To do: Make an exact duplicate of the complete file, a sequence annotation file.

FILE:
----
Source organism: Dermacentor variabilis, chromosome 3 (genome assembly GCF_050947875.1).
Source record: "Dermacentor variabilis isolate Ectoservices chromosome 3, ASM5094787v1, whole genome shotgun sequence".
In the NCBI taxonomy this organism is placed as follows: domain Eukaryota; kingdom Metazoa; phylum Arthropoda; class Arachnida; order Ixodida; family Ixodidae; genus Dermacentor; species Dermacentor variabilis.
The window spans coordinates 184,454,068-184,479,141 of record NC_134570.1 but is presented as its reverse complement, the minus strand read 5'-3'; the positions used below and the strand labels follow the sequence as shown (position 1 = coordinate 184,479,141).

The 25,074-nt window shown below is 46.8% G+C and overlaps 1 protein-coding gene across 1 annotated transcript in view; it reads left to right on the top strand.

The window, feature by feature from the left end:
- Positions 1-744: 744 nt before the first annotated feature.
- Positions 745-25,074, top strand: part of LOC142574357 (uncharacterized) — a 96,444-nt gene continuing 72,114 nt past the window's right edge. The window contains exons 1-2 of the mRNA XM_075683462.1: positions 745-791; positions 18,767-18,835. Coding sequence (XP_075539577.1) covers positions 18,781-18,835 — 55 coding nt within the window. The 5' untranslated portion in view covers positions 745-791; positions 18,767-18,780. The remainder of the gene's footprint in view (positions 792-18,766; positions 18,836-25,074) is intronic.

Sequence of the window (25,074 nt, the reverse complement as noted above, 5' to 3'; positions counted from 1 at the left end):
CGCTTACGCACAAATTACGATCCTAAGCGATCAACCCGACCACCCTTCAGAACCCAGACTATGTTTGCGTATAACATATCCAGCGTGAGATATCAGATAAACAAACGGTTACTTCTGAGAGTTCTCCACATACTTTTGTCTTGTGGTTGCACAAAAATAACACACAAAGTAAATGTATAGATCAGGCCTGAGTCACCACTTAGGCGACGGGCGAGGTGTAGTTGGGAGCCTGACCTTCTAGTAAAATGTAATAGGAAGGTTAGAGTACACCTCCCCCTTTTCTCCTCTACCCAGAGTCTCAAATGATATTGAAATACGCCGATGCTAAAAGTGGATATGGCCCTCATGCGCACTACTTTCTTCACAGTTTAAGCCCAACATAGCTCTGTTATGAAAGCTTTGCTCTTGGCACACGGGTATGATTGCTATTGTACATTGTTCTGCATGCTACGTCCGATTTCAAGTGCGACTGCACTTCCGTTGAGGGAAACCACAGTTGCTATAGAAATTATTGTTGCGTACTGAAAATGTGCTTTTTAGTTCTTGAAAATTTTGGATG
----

Source organism: Dermacentor variabilis, chromosome 3 (genome assembly GCF_050947875.1).
Source record: "Dermacentor variabilis isolate Ectoservices chromosome 3, ASM5094787v1, whole genome shotgun sequence".
In the NCBI taxonomy this organism is placed as follows: domain Eukaryota; kingdom Metazoa; phylum Arthropoda; class Arachnida; order Ixodida; family Ixodidae; genus Dermacentor; species Dermacentor variabilis.
The window spans coordinates 184,454,068-184,479,141 of record NC_134570.1 but is presented as its reverse complement, the minus strand read 5'-3'; the positions used below and the strand labels follow the sequence as shown (position 1 = coordinate 184,479,141).

The 25,074-nt window shown below is 46.8% G+C and overlaps 1 protein-coding gene across 1 annotated transcript in view; it reads left to right on the top strand.

The window, feature by feature from the left end:
- Positions 1-744: 744 nt before the first annotated feature.
- Positions 745-25,074, top strand: part of LOC142574357 (uncharacterized) — a 96,444-nt gene continuing 72,114 nt past the window's right edge. The window contains exons 1-2 of the mRNA XM_075683462.1: positions 745-791; positions 18,767-18,835. Coding sequence (XP_075539577.1) covers positions 18,781-18,835 — 55 coding nt within the window. The 5' untranslated portion in view covers positions 745-791; positions 18,767-18,780. The remainder of the gene's footprint in view (positions 792-18,766; positions 18,836-25,074) is intronic.

Sequence of the window (25,074 nt, the reverse complement as noted above, 5' to 3'; positions counted from 1 at the left end):
CGCTTACGCACAAATTACGATCCTAAGCGATCAACCCGACCACCCTTCAGAACCCAGACTATGTTTGCGTATAACATATCCAGCGTGAGATATCAGATAAACAAACGGTTACTTCTGAGAGTTCTCCACATACTTTTGTCTTGTGGTTGCACAAAAATAACACACAAAGTAAATGTATAGATCAGGCCTGAGTCACCACTTAGGCGACGGGCGAGGTGTAGTTGGGAGCCTGACCTTCTAGTAAAATGTAATAGGAAGGTTAGAGTACACCTCCCCCTTTTCTCCTCTACCCAGAGTCTCAAATGATATTGAAATACGCCGATGCTAAAAGTGGATATGGCCCTCATGCGCACTACTTTCTTCACAGTTTAAGCCCAACATAGCTCTGTTATGAAAGCTTTGCTCTTGGCACACGGGTATGATTGCTATTGTACATTGTTCTGCATGCTACGTCCGATTTCAAGTGCGACTGCACTTCCGTTGAGGGAAACCACAGTTGCTATAGAAATTATTGTTGCGTACTGAAAATGTGCTTTTTAGTTCTTGAAAATTTTGGATG